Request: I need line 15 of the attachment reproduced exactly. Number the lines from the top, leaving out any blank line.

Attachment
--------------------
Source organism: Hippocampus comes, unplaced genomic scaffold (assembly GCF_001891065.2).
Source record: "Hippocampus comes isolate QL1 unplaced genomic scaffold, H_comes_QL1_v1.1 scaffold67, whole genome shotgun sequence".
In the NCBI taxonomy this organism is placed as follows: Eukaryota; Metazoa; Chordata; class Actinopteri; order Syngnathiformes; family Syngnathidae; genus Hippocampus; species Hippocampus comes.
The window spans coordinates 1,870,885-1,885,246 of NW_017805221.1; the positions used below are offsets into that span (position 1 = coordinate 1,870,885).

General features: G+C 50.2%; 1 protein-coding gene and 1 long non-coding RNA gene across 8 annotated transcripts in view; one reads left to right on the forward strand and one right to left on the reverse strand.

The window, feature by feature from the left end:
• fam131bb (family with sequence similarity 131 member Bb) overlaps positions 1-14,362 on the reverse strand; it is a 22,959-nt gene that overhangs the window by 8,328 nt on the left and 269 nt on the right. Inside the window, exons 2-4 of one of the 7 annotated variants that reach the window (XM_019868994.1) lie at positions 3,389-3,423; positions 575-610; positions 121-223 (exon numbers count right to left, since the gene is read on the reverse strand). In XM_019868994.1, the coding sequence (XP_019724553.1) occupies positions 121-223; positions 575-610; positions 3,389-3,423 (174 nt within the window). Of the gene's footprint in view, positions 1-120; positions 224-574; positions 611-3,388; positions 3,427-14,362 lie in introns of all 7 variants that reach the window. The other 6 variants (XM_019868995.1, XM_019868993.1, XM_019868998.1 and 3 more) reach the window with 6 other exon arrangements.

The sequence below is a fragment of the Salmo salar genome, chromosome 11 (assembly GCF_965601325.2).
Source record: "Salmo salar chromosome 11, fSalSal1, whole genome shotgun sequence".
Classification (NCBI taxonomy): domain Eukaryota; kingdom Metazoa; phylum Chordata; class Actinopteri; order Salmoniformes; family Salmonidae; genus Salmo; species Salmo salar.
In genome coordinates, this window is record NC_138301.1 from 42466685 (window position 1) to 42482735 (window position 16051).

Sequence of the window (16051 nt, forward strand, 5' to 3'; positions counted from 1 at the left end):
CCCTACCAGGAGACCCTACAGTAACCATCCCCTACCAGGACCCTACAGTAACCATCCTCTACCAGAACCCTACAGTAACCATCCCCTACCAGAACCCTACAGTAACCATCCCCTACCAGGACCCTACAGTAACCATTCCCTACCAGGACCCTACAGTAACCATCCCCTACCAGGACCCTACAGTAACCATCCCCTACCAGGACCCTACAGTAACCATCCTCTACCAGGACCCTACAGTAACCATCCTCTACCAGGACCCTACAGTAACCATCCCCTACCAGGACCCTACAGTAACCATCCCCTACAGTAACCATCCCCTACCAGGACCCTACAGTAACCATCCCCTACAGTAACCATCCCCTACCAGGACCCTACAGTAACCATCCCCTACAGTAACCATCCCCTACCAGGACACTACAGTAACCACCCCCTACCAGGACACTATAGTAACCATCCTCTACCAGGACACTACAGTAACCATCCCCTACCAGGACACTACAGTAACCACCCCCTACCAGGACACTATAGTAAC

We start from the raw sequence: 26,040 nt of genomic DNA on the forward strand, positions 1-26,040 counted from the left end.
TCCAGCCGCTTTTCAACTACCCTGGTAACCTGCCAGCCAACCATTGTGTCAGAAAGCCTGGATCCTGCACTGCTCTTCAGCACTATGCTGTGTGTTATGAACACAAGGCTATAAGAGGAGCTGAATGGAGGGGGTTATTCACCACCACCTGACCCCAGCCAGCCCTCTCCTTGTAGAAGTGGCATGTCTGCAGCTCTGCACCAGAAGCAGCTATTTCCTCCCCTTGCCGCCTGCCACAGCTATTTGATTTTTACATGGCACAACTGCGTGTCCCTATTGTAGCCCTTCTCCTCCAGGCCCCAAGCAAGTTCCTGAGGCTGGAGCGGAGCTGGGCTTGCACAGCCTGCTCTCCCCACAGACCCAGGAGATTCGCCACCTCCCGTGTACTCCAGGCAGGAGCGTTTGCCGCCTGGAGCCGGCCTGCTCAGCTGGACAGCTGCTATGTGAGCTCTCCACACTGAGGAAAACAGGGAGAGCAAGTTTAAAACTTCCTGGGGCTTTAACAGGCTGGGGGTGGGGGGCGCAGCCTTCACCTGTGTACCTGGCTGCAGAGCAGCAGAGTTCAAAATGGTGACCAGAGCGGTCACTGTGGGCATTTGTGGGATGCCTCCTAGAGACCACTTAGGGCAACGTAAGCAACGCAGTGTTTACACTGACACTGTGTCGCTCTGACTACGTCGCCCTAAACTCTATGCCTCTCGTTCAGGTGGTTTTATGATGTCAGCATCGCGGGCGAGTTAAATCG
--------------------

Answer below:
TCCAGCCGCTTTTCAACTACCCTGGTAACCTGCCAGCCAACCATTGTGTCAGAAAGCCTGGATCCTGCACTGCTCTTCAGCACTATGCTGTGTGTTATGAACACAAGGCTATAAGAGGAGCTGAATGGAGGGGGTTATTCACCACCACCTGACCCCAGCCAGCCCTCTCCTTGTAGAAGTGGCATGTCTGCAGCTCTGCACCAGAAGCAGCTATTTCCTCCCCTTGCCGCCTGCCACAGCTATTTGATTTTTACATGGCACAACTGCGTGTCCCTATTGTAGCCCTTCTCCTCCAGGCCCCAAGCAAGTTCCTGAGGCTGGAGCGGAGCTGGGCTTGCACAGCCTGCTCTCCCCACAGACCCAGGAGATTCGCCACCTCCCGTGTACTCCAGGCAGGAGCGTTTGCCGCCTGGAGCCGGCCTGCTCAGCTGGACAGCTGCTATGTGAGCTCTCCACACTGAGGAAAACAGGGAGAGCAAGTTTAAAACTTCCTGGGGCTTTAACAGGCTGGGGGTGGGGGGCGCAGCCTTCACCTGTGTACCTGGCTGCAGAGCAGCAGAGTTCAAAATGGTGACCAGAGCGGTCACTGTGGGCATTTGTGGGATGCCTCCTAGAGACCACTTAGGGCAACGTAAGCAACGCAGTGTTTACACTGACACTGTGTCGCTCTGACTACGTCGCCCTAAACTCTATGCCTCTCGTTCAGGTGGTTTTATGATGTCAGCATCGCGGGCGAGTTAAATCG